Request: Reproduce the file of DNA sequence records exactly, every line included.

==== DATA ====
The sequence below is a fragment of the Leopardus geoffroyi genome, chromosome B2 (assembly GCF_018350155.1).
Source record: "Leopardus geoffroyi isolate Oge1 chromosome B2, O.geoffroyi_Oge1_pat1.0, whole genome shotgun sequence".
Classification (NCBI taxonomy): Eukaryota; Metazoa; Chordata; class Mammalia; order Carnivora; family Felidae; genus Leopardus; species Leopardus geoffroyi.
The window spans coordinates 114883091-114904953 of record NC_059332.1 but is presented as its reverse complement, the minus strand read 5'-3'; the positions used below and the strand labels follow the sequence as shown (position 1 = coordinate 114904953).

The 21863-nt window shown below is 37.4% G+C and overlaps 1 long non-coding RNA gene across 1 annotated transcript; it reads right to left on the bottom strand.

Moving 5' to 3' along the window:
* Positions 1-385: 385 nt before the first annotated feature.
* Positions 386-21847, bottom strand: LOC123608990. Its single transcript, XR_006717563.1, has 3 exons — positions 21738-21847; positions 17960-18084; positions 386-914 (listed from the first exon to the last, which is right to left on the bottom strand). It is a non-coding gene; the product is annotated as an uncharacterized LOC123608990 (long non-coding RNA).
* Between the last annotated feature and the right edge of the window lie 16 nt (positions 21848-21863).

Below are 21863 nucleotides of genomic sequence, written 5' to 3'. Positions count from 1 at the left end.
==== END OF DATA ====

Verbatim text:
The sequence below is a fragment of the Leopardus geoffroyi genome, chromosome B2 (assembly GCF_018350155.1).
Source record: "Leopardus geoffroyi isolate Oge1 chromosome B2, O.geoffroyi_Oge1_pat1.0, whole genome shotgun sequence".
Classification (NCBI taxonomy): Eukaryota; Metazoa; Chordata; class Mammalia; order Carnivora; family Felidae; genus Leopardus; species Leopardus geoffroyi.
The window spans coordinates 114883091-114904953 of record NC_059332.1 but is presented as its reverse complement, the minus strand read 5'-3'; the positions used below and the strand labels follow the sequence as shown (position 1 = coordinate 114904953).

The 21863-nt window shown below is 37.4% G+C and overlaps 1 long non-coding RNA gene across 1 annotated transcript; it reads right to left on the bottom strand.

Moving 5' to 3' along the window:
* Positions 1-385: 385 nt before the first annotated feature.
* Positions 386-21847, bottom strand: LOC123608990. Its single transcript, XR_006717563.1, has 3 exons — positions 21738-21847; positions 17960-18084; positions 386-914 (listed from the first exon to the last, which is right to left on the bottom strand). It is a non-coding gene; the product is annotated as an uncharacterized LOC123608990 (long non-coding RNA).
* Between the last annotated feature and the right edge of the window lie 16 nt (positions 21848-21863).

Below are 21863 nucleotides of genomic sequence, written 5' to 3'. Positions count from 1 at the left end.